How do you make a bartender happy? Ask him to play with amaro. This vast class of herbal Italian liqueurs has been somewhat of an industry insider’s club for years—so much so that a shot of Fernet-Branca is called “the bartender’s handshake,” a nod from one discerning professional to the next. But as the craft cocktail renaissance has dawned over the nation, amaro has moved from the shadow of the bar to the spotlight.
Bellissimo Bev // Mills Higgins of The Anchorage mixes the Nosfumato, a perfect fall homage to the Italian liqueur amaro.
And with just cause. Dating back to before Medieval times, amaro has been prized for centuries in Italy for its digestive qualities: the complex combination of herbs and botanicals macerated in wine or a neutral spirit works to stimulate the appetite (aperitivo) and ease digestion (digestivo). While delicious served straight to open or close a meal, amaro is also inspiring a new wave of cocktails—one that reflects our nation’s changing palate. Modern cocktails and cuisine are abandoning the sugar high of the ’70s, ’80s, and ’90s in favor of balance—a quality that nuanced, bittersweet amaro brings to the bar.
Because amaro is such a broad and diverse category (unlike other spirits, it is not strictly regulated for style or ingredients), chasing that balance can be a bit of a rabbit hole for bartenders. “Looking for the little subtleties in each one is exciting,” explains Rob Romanstein, bartender at The Anchorage. His eyes light up as he spins through various types of amari, noting flavor profiles that range from refreshing menthol to bitter licorice. Try amaro and you may find yourself equally entranced: the complex flavors are balanced and surprising and, thanks to their ancient medicinal qualities, somehow rejuvenating. But most importantly? “Amaro tends to punch above its own weight,” says Mills Higgins, another bartender at The Anchorage. “And that makes it fun.”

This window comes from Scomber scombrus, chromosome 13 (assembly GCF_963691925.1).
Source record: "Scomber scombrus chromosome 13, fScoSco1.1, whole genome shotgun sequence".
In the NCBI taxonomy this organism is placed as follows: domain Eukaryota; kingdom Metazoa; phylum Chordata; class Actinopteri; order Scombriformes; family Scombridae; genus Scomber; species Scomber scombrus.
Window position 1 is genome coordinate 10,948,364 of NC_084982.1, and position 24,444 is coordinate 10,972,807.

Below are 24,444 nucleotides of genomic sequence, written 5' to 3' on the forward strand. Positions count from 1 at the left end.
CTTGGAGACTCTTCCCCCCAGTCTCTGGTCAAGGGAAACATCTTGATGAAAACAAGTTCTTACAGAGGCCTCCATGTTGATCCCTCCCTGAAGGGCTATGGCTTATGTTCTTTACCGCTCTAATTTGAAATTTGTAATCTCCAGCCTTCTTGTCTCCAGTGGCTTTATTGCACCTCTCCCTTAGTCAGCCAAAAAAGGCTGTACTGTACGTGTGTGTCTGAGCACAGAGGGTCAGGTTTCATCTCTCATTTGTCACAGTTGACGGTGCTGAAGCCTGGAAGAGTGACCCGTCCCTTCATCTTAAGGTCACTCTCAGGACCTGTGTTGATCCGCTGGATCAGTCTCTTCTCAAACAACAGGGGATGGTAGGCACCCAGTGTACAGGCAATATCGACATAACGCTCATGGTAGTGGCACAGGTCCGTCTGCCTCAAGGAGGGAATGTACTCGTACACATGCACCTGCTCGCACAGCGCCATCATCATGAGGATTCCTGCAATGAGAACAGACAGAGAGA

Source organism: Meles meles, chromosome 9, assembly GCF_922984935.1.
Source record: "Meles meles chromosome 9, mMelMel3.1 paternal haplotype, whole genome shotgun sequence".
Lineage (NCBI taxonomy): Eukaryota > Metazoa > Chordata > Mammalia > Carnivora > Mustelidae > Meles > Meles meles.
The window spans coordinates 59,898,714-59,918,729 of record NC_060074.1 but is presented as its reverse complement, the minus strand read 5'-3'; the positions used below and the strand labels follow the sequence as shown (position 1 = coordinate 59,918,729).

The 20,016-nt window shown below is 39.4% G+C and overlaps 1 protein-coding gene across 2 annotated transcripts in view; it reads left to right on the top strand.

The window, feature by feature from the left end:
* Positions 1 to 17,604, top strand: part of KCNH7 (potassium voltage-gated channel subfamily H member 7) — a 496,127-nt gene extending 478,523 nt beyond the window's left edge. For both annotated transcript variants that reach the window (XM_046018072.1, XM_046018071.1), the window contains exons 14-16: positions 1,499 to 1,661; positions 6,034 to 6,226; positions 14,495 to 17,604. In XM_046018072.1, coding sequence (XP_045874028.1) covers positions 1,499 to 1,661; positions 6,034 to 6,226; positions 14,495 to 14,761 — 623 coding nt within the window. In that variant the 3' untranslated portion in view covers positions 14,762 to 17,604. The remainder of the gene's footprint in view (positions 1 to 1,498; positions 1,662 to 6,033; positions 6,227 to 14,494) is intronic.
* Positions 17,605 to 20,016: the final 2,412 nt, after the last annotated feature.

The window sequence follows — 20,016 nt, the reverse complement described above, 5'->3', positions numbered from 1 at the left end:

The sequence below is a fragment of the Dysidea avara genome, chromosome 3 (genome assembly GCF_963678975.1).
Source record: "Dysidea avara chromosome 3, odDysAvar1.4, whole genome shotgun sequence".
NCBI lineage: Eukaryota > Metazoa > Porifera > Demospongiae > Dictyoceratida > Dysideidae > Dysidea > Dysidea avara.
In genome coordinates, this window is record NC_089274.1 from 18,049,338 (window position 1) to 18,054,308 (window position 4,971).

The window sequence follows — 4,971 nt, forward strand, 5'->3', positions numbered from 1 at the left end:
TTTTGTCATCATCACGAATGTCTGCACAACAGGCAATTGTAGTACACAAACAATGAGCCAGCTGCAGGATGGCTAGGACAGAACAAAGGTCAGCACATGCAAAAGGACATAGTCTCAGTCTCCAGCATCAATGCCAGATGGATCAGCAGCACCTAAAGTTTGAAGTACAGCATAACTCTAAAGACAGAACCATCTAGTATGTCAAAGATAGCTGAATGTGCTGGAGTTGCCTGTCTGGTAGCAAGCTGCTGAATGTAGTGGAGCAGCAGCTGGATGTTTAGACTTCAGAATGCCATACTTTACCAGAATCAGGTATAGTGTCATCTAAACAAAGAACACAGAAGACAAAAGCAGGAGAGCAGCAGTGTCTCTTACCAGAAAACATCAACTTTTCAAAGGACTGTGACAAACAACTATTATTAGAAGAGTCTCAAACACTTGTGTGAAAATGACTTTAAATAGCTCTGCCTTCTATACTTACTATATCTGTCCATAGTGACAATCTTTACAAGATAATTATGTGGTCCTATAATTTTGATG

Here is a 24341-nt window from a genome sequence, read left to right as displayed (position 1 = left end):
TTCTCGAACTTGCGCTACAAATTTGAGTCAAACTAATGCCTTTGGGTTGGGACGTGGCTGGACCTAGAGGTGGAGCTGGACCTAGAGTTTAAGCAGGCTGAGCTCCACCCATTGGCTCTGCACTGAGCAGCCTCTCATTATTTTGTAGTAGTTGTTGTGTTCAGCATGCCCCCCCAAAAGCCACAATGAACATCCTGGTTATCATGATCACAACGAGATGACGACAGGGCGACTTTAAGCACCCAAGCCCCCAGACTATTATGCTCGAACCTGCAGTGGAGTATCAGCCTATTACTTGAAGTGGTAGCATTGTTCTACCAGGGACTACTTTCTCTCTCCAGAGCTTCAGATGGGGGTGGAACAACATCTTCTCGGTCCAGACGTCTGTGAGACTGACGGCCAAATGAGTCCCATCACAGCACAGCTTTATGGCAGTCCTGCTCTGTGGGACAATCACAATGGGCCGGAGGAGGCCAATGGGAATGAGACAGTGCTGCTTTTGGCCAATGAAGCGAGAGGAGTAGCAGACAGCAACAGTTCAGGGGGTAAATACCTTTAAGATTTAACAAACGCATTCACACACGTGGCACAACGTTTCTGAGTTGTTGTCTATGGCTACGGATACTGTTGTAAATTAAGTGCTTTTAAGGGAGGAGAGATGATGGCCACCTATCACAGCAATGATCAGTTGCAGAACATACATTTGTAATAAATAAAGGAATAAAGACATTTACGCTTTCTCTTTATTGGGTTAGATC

The Anchorage, 586 Perry Ave, Greenville
1 oz. Rittenhouse Rye
1/2 oz. Campari
1/2 oz. Sfumato
1/4 oz. Falernum
Couple dashes of Xocolatl mole bitters
1. Add all the ingredients to a mixing glass. Add ice. Stir until chilled.
2. Take a grapefruit peel and rub the oil along the inside of the glass.
3. Strain chilled drink into rocks glass and add a large ice cube. Serve with the twisted peel as garnish.
A-more Amaro // Taste these takes at two notable Greenville cocktail bars:
At once sweet, bitter, and spicy, this coffee-based cocktail promises an all-over warming effect.
Vault and Vator, 655 S Main St, Greenville
This savory-sweet herbal sipper features Averna, bourbon, and seasonal figs.
Stella’s Southern Brasserie, 340 Rocky Slope Rd, Greenville